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National Restaurant Association - Delicious by design

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Delicious by design

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Courtesy of DAS Architects

 

Your restaurant’s dining room design is an essential part of your brand image and can make or break your business. Whether you’re opening a new restaurant or remodeling, here are some tips on how to stand out from the crowd.

Getting started

• Tap into your restaurant’s personality. What works for one restaurant might not for another. Use your concept, menu, location and price point to drive your design.

• Focus on the customer. McDonald’s conducted extensive customer research to prepare for its current reimaging efforts, which included remodeling 2,000 units nationwide in the past two years, with another 800 planned for 2013. Changes include more contemporary, movable furniture, pendant lighting and varied seating heights. “We want people to be comfortable whether they’re here for lunch, a meeting or dinner with the kids,” says spokesperson Danya Proud. One goal is to transform McDonald’s to a place where customers bring their laptop computers and settle in for a while.

• Withstand the test of time. “We design our restaurants to be timeless, not just the latest fad,” says David Schultz, co-owner of DAS Architects, a Philadelphia-based firm that specializes in restaurant projects. Likewise, McDonald’s redesign emphasizes a contemporary look that “will still feel fresh for 15-20 years,” Proud says, including modern, yet durable furniture.

Creating the right ambience

Contemporary designs emphasize a simple, authentic atmosphere, says Schultz. “Often it’s about creating an ambience that allows customers to be comfortable whether they’re in jeans or a suit,” he says. Here are some ways to set the tone:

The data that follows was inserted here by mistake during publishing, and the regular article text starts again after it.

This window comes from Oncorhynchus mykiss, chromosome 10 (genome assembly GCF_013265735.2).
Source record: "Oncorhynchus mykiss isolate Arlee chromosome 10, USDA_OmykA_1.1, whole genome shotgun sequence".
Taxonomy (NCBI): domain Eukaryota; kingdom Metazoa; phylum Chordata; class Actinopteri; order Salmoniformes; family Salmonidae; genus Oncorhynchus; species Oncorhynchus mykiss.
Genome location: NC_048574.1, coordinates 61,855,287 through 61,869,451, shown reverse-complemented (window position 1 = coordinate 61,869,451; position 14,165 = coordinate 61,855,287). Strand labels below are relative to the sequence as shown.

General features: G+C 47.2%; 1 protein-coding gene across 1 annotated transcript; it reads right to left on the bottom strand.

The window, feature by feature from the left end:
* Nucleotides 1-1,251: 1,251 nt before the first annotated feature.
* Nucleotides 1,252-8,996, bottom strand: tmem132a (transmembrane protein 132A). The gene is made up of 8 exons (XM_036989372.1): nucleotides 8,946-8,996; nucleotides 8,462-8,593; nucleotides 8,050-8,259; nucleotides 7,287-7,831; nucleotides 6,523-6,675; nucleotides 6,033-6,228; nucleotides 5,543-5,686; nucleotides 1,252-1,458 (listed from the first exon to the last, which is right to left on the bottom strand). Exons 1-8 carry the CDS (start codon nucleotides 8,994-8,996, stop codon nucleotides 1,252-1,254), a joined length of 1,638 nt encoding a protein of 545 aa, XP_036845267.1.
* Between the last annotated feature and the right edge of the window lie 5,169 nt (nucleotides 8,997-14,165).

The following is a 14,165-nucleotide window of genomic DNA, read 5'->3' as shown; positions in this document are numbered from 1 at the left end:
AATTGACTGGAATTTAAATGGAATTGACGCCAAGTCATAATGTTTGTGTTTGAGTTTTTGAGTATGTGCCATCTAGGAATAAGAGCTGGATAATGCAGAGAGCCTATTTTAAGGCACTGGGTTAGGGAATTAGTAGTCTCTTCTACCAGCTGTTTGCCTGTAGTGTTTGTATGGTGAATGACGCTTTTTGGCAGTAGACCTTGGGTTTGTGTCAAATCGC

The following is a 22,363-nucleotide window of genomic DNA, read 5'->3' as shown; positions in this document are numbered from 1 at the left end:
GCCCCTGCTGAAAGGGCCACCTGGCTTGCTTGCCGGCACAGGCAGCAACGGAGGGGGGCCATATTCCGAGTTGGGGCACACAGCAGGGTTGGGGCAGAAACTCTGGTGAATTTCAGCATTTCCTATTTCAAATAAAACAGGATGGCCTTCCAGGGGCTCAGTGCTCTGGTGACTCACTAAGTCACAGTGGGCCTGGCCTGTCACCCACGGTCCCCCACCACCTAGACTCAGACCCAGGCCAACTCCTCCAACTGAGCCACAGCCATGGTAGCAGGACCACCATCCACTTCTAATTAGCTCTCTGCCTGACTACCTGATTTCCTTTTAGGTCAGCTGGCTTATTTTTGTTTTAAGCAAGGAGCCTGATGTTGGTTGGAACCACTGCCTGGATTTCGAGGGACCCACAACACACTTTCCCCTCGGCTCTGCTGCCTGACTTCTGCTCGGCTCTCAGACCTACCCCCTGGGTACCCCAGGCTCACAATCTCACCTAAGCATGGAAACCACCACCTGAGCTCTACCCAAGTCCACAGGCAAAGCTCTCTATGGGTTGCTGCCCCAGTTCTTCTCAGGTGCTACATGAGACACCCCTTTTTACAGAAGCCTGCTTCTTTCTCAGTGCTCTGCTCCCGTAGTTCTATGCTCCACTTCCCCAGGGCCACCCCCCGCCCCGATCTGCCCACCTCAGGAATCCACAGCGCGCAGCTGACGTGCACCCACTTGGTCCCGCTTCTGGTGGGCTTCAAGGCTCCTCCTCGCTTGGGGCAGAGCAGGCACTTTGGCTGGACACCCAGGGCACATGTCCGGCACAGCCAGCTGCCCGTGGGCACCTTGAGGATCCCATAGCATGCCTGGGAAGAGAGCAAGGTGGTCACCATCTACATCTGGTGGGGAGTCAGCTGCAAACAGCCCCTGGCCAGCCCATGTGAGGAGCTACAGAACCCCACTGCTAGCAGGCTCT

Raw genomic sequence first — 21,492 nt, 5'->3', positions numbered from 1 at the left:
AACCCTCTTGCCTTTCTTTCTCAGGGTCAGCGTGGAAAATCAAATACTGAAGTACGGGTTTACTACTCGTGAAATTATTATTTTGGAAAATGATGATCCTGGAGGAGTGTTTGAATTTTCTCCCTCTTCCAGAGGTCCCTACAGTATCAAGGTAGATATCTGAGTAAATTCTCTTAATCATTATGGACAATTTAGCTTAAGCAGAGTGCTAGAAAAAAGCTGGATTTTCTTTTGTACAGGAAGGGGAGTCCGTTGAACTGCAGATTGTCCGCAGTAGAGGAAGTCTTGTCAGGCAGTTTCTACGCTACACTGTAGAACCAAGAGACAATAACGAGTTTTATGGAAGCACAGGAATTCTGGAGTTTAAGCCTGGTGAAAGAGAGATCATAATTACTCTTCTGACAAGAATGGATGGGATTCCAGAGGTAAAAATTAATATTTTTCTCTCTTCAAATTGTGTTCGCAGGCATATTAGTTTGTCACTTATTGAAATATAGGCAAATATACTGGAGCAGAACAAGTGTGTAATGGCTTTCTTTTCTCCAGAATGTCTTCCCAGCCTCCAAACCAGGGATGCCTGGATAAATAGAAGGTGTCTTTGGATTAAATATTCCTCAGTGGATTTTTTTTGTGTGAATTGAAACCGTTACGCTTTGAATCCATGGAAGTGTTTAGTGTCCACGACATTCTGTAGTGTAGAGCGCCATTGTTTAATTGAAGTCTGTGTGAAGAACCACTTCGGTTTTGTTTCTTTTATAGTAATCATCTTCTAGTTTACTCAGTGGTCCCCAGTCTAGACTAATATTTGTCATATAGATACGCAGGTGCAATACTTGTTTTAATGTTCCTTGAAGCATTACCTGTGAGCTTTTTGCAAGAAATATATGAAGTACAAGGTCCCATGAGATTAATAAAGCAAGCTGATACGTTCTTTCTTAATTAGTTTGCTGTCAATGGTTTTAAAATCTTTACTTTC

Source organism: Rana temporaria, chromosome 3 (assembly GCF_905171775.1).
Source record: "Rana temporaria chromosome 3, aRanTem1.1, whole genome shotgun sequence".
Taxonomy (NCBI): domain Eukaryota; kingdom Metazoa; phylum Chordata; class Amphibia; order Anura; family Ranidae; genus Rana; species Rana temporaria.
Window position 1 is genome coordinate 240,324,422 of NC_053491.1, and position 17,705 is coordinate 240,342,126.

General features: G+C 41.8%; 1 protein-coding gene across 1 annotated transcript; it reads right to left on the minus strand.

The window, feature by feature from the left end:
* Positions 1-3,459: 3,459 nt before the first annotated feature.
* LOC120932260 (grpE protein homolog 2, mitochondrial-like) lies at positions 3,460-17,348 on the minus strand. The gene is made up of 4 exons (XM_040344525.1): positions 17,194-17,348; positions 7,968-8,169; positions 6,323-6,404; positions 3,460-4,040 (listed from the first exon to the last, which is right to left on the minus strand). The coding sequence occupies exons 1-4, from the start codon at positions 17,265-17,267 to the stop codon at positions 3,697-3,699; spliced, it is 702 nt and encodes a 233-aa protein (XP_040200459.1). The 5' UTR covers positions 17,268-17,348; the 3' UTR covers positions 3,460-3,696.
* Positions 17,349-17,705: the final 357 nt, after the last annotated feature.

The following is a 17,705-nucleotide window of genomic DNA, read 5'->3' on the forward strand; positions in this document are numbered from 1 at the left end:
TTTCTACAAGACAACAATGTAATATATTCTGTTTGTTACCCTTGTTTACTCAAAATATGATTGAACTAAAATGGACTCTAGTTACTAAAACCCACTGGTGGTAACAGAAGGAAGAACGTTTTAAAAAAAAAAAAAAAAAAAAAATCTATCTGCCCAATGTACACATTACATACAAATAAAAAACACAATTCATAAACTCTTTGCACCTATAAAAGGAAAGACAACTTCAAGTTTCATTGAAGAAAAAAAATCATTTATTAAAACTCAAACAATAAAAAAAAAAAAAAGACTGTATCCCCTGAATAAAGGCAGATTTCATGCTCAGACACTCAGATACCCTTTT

• Make material decisions. Reclaimed wood, exposed brick and sometimes stained concrete flooring can be composed to create a modern rustic ambience that is popular in today’s approach to fine-dining and casual restaurants, says Schultz. Brick veneers are also in style, says Alfredo Jaime, a partner and co-founder of San Diego’s Jaime Partners, which specializes in project management for restaurant construction. “They provide the look and feel of brick, but without the cost.” For the bar, consider a live-edge wood plank, showcasing the wood’s natural edge, for a solid, sturdy and natural feel, says Schultz. Quickservice giants Wendy’s and McDonald’s also incorporate back-to-basics materials in their remodels. Wendy’s new design options include wood-like ceramic tile and stacked-stone fireplaces combined with modern touches like flat-screen televisions and digital menu boards. Wendy’s plans to reimage half of its company-owned restaurants by the end of 2015.

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Little Water Cantina in Seattle uses pendant light fixtures fashioned out of antique gramophone horns.

• Differentiate yourself with “found objects.” Foster a unique, yet down-to-earth feel with reclaimed objects like antique furniture, reused barn boards and light fixtures crafted out of found objects. For example, Seattle’s Little Water Cantina refashioned vintage gramophones into pendant light fixtures. The restaurant’s lounge is enlivened by a wall constructed out of 800 recycled tequila bottles collected from the dumpsters of local Mexican restaurants by husband-and-wife owners Shannon and Laura Wilkinson.

• Put food at center stage. Open kitchens are a popular design element, says Jaime. “People like to see the action. It gives them a feeling of being part of the food preparation process.” 

• Bring the outdoors inside. Jaime notes a rise in restaurants striving for a natural look. Last year, his firm oversaw the construction of San Diego’s Herringbone restaurant, transforming a vacant warehouse into an airy, natural setting, complete with six 100-year-old olive trees that were planted into the excavated ground.

• Tell your own story. Personalize your restaurant with little touches, like artwork commissioned to relate specifically to your concept. For example, at Carluccio’s Coal Fire Pizza in Northfield, N.J., a sepia-tone photo mural stretches across the wall behind the bar, highlighting photos of the owner’s children enjoying Italian dishes and pictures of Italian landmarks.

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Courtesy of DAS Architects

• Choose your palette wisely. Schultz recommends warm, rich tones, like browns, beiges, amber, rose and salmon. “Use greens and blues sparingly,” he advises. “People tend not to look good in green light. Blue is a cold color, and you want to create a warm, inviting atmosphere.” Of course, color schemes differ depending on your concept. McDonald’s redesign emphasizes vivid colors, like oranges, yellows and greens. A steakhouse might use dark woods and black leather chairs, while a pizza joint lends itself to more splashes of color.

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